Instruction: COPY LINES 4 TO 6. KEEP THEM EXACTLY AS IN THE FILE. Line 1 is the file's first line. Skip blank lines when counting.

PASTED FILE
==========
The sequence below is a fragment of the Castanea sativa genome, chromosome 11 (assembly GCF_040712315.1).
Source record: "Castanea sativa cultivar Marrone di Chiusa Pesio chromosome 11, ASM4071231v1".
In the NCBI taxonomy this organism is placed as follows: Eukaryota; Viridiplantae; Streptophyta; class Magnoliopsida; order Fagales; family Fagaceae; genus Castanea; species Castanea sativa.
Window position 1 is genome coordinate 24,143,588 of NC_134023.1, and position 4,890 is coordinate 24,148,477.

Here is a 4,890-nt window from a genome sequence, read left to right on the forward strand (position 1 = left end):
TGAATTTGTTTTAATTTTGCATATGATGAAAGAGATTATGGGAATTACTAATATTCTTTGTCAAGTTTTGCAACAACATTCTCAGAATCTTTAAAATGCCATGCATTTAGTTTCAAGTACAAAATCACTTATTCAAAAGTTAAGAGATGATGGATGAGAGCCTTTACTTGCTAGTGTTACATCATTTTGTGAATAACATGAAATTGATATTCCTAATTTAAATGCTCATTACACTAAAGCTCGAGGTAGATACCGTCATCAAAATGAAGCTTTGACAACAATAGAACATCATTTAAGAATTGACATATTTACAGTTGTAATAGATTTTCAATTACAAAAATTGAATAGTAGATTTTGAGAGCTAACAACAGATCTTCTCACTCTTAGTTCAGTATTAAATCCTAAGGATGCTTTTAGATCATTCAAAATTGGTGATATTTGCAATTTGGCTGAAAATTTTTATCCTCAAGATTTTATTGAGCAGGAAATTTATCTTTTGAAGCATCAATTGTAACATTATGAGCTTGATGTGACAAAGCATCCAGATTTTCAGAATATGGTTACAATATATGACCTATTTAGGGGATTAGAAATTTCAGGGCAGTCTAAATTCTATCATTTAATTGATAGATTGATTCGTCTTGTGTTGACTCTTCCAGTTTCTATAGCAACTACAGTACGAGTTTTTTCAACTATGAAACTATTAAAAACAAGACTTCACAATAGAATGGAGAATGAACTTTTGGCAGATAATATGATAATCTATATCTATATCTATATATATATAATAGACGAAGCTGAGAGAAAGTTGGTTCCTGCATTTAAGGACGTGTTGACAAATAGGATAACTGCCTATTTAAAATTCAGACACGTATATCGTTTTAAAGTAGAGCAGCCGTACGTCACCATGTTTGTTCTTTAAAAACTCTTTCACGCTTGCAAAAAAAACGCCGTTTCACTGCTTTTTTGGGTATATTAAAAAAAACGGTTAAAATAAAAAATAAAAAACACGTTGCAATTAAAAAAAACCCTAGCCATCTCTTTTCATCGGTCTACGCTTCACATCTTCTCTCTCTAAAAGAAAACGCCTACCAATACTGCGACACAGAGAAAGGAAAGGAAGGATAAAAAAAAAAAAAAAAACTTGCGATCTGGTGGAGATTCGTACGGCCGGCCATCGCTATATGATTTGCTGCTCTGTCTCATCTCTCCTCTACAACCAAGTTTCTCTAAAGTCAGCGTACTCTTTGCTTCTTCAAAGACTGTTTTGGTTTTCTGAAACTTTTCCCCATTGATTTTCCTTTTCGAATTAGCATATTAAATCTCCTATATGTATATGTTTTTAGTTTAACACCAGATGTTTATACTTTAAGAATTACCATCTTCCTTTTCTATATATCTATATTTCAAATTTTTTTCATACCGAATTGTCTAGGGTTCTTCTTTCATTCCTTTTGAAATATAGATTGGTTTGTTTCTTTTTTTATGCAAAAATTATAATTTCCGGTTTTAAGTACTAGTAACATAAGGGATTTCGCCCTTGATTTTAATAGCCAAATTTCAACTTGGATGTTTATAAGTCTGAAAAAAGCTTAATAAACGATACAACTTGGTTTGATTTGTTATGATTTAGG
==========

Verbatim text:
Window position 1 is genome coordinate 24,143,588 of NC_134023.1, and position 4,890 is coordinate 24,148,477.

Here is a 4,890-nt window from a genome sequence, read left to right on the forward strand (position 1 = left end):
TGAATTTGTTTTAATTTTGCATATGATGAAAGAGATTATGGGAATTACTAATATTCTTTGTCAAGTTTTGCAACAACATTCTCAGAATCTTTAAAATGCCATGCATTTAGTTTCAAGTACAAAATCACTTATTCAAAAGTTAAGAGATGATGGATGAGAGCCTTTACTTGCTAGTGTTACATCATTTTGTGAATAACATGAAATTGATATTCCTAATTTAAATGCTCATTACACTAAAGCTCGAGGTAGATACCGTCATCAAAATGAAGCTTTGACAACAATAGAACATCATTTAAGAATTGACATATTTACAGTTGTAATAGATTTTCAATTACAAAAATTGAATAGTAGATTTTGAGAGCTAACAACAGATCTTCTCACTCTTAGTTCAGTATTAAATCCTAAGGATGCTTTTAGATCATTCAAAATTGGTGATATTTGCAATTTGGCTGAAAATTTTTATCCTCAAGATTTTATTGAGCAGGAAATTTATCTTTTGAAGCATCAATTGTAACATTATGAGCTTGATGTGACAAAGCATCCAGATTTTCAGAATATGGTTACAATATATGACCTATTTAGGGGATTAGAAATTTCAGGGCAGTCTAAATTCTATCATTTAATTGATAGATTGATTCGTCTTGTGTTGACTCTTCCAGTTTCTATAGCAACTACAGTACGAGTTTTTTCAACTATGAAACTATTAAAAACAAGACTTCACAATAGAATGGAGAATGAACTTTTGGCAGATAATATGATAATCTATATCTATATCTATATATATATAATAGACGAAGCTGAGAGAAAGTTGGTTCCTGCATTTAAGGACGTGTTGACAAATAGGATAACTGCCTATTTAAAATTCAGACACGTATATCGTTTTAAAGTAGAGCAGCCGTACGTCACCATGTTTGTTCTTTAAAAACTCTTTCACGCTTGCAAAAAAAACGCCGTTTCACTGCTTTTTTGGGTATATTAAAAAAAACGGTTAAAATAAAAAATAAAAAACACGTTGCAATTAAAAAAAACCCTAGCCATCTCTTTTCATCGGTCTACGCTTCACATCTTCTCTCTCTAAAAGAAAACGCCTACCAATACTGCGACACAGAGAAAGGAAAGGAAGGATAAAAAAAAAAAAAAAAACTTGCGATCTGGTGGAGATTCGTACGGCCGGCCATCGCTATATGATTTGCTGCTCTGTCTCATCTCTCCTCTACAACCAAGTTTCTCTAAAGTCAGCGTACTCTTTGCTTCTTCAAAGACTGTTTTGGTTTTCTGAAACTTTTCCCCATTGATTTTCCTTTTCGAATTAGCATATTAAATCTCCTATATGTATATGTTTTTAGTTTAACACCAGATGTTTATACTTTAAGAATTACCATCTTCCTTTTCTATATATCTATATTTCAAATTTTTTTCATACCGAATTGTCTAGGGTTCTTCTTTCATTCCTTTTGAAATATAGATTGGTTTGTTTCTTTTTTTATGCAAAAATTATAATTTCCGGTTTTAAGTACTAGTAACATAAGGGATTTCGCCCTTGATTTTAATAGCCAAATTTCAACTTGGATGTTTATAAGTCTGAAAAAAGCTTAATAAACGATACAACTTGGTTTGATTTGTTATGATTTAGG